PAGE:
Sumi Helal, is professor and Chair in Digital Health at Lancaster University, UK, where he leads interdisciplinary research initiatives in digital health in both the School of Computing and Communications (Faculty of Science and Technology) and the Division of Health Research (Faculty of Health and Medicine). As Director of Lancaster University’s Center on Digital Health and Quality of Life Technologies, he leads several active projects on Connected Health Cities, Healthy New Towns design and implementation, suicide prevention using cybernetics and analytics, Airport Accessibility for the hearing impaired, and intelligent primary care GP-Patient interactions. He is a board member and lead of the digital health infrastructure and strategies in the Fylde Whyndyke Garden Village - one of ten NHS England Healthy New Towns development project (a 1400-unit, green grass development which provides for a unique opportunity to embed health elements, by design, in public areas, neighborhoods, and the town community hub (school, wellness center and health care facility), to promote health and wellbeing, active and healthy living and ageing, prevent illnesses and improve people's quality of life.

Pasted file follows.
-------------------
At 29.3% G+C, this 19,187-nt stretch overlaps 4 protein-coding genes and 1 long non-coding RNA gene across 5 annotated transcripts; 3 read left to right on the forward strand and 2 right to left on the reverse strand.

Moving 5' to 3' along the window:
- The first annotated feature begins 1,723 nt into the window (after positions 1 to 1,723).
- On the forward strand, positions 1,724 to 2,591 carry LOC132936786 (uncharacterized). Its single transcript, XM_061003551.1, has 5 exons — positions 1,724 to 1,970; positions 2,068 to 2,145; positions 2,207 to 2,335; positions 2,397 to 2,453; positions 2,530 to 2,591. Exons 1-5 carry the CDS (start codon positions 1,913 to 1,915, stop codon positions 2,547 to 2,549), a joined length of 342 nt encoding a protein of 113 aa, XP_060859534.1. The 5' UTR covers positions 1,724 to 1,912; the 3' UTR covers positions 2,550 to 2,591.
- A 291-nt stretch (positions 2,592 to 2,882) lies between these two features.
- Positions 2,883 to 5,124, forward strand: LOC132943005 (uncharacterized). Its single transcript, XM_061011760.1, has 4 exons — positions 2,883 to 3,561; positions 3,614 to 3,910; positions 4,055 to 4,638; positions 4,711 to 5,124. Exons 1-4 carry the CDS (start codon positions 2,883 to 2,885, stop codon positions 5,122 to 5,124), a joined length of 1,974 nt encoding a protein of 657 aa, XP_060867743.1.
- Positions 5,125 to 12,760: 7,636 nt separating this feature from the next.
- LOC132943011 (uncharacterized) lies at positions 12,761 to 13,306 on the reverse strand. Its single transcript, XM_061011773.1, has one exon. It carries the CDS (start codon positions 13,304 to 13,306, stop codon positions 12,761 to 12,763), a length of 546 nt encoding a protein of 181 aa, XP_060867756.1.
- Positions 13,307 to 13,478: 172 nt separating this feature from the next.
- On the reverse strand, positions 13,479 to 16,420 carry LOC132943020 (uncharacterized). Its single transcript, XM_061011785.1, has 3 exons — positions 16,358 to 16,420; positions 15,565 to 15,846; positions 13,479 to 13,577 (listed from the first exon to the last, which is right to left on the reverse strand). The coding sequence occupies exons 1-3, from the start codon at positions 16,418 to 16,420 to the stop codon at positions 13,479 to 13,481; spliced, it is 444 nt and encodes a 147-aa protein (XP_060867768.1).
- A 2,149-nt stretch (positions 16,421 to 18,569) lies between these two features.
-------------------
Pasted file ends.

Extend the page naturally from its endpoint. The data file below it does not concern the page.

Before joining Lancaster, Prof Helal was a Computer & Information Science and Engineering Professor at the University of Florida, USA, and Director of its Mobile and Pervasive Computing Laboratory. He co-founded and directed the Gator Tech Smart House, a real-world deployment project that aimed at identifying key barriers and opportunities to make the Smart Home concept a common place (creating the "Smart Home in a Box" concept). His active areas of research focus on architectural and programmability aspects of the Internet of Things, and on pervasive/ubiquitous systems and their human-centric applications with special focus on smart spaces, proactive health/wellness, patient empowerment and e-coaching, and assistive technology in support of personal health, aging, disabilities, and independence. Professor Helal served as the Editor-in-Chief of IEEE Computer (2015-2018), the Computer Society's flagship and premier publication. He currently serves as member of the Board of Governors of the IEEE Computer Society, and Chair of its Magazine Operational Committee. Professor Helal is a Boilermaker (Ph.D., Purdue University, class of 1991), Fellow of the IEEE, Fellow of the IET, and a 2020 IEEE Computer Society President-Elect nominee. Contact him at sumi.helal@ieee.org.